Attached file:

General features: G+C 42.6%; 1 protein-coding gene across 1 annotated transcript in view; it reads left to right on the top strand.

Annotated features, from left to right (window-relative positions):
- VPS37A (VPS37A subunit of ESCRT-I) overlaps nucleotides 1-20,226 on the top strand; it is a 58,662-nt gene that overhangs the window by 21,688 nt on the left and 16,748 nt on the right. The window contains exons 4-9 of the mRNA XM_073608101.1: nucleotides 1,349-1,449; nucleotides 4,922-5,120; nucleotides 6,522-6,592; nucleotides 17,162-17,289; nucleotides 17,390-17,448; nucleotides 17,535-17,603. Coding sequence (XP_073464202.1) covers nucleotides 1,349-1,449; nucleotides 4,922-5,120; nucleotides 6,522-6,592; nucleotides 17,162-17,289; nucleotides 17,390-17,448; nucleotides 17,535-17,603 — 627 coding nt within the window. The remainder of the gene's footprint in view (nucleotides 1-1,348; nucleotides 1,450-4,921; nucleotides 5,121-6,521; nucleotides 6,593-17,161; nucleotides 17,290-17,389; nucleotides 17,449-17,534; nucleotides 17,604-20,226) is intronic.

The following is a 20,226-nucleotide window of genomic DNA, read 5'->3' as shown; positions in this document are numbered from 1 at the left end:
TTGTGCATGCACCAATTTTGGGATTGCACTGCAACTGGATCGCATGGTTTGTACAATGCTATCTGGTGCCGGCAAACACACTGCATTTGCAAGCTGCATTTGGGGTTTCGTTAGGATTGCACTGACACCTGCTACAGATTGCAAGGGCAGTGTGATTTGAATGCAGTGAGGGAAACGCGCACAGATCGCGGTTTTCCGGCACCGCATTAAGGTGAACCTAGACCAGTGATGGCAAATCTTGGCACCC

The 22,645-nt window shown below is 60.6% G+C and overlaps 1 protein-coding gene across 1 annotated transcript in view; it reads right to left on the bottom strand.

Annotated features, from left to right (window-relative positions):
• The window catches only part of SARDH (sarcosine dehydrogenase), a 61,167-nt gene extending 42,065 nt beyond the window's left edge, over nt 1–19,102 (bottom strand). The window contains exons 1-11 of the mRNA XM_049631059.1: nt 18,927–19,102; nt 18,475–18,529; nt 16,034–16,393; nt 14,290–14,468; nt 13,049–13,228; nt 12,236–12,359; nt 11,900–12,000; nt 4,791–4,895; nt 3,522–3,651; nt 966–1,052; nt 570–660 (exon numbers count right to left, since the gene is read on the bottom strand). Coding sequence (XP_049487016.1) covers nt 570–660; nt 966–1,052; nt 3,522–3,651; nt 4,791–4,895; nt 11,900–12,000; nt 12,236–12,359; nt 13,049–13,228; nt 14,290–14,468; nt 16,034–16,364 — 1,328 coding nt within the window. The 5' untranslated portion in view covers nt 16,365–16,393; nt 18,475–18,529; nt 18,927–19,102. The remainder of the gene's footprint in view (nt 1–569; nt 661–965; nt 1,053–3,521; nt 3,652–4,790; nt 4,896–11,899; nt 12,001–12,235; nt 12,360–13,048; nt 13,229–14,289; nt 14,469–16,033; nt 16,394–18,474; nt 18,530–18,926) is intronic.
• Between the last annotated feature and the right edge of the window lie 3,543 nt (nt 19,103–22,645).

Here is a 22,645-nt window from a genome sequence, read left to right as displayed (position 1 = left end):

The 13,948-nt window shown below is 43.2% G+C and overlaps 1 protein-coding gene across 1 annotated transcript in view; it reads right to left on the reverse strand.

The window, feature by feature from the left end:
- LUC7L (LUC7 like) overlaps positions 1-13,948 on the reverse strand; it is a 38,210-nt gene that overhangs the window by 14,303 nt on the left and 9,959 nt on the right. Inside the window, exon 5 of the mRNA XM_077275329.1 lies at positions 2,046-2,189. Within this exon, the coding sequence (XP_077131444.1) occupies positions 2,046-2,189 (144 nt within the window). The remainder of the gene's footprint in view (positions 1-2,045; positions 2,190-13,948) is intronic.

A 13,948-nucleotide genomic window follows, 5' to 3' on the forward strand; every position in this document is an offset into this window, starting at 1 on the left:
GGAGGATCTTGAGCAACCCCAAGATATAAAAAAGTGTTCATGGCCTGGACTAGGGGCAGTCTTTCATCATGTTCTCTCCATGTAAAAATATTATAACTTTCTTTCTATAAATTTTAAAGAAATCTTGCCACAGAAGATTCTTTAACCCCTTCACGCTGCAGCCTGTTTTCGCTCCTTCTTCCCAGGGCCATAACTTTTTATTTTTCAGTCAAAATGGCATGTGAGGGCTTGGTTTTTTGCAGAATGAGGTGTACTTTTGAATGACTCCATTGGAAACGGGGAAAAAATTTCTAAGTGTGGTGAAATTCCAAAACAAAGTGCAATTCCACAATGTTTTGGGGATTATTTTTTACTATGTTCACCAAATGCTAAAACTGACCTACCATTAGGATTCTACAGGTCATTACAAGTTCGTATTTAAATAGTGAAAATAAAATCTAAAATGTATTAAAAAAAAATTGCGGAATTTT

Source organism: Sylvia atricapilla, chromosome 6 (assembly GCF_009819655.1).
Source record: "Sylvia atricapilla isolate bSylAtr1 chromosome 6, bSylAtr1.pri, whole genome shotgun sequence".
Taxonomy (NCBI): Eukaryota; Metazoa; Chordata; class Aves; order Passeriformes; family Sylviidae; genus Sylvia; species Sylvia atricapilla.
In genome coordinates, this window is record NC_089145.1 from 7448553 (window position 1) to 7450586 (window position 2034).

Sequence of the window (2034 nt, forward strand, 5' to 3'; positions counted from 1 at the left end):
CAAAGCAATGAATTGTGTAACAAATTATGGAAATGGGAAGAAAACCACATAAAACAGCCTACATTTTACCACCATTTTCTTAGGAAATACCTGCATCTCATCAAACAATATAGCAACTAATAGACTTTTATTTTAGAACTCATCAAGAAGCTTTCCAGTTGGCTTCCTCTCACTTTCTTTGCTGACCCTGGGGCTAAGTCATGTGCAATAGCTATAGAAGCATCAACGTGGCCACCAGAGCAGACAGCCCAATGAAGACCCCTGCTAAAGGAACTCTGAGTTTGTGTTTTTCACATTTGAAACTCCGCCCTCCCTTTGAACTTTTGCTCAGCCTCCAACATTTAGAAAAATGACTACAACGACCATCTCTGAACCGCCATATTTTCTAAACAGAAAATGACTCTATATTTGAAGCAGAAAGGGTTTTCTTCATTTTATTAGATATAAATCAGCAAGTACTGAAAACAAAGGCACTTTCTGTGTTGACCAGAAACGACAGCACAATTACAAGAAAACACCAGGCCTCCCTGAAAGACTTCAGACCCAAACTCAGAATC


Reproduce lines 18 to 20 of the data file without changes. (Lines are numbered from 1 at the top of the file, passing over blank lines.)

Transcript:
Taxonomy (NCBI): Eukaryota; Metazoa; Chordata; class Aves; order Passeriformes; family Sylviidae; genus Sylvia; species Sylvia atricapilla.
In genome coordinates, this window is record NC_089145.1 from 7448553 (window position 1) to 7450586 (window position 2034).

Sequence of the window (2034 nt, forward strand, 5' to 3'; positions counted from 1 at the left end):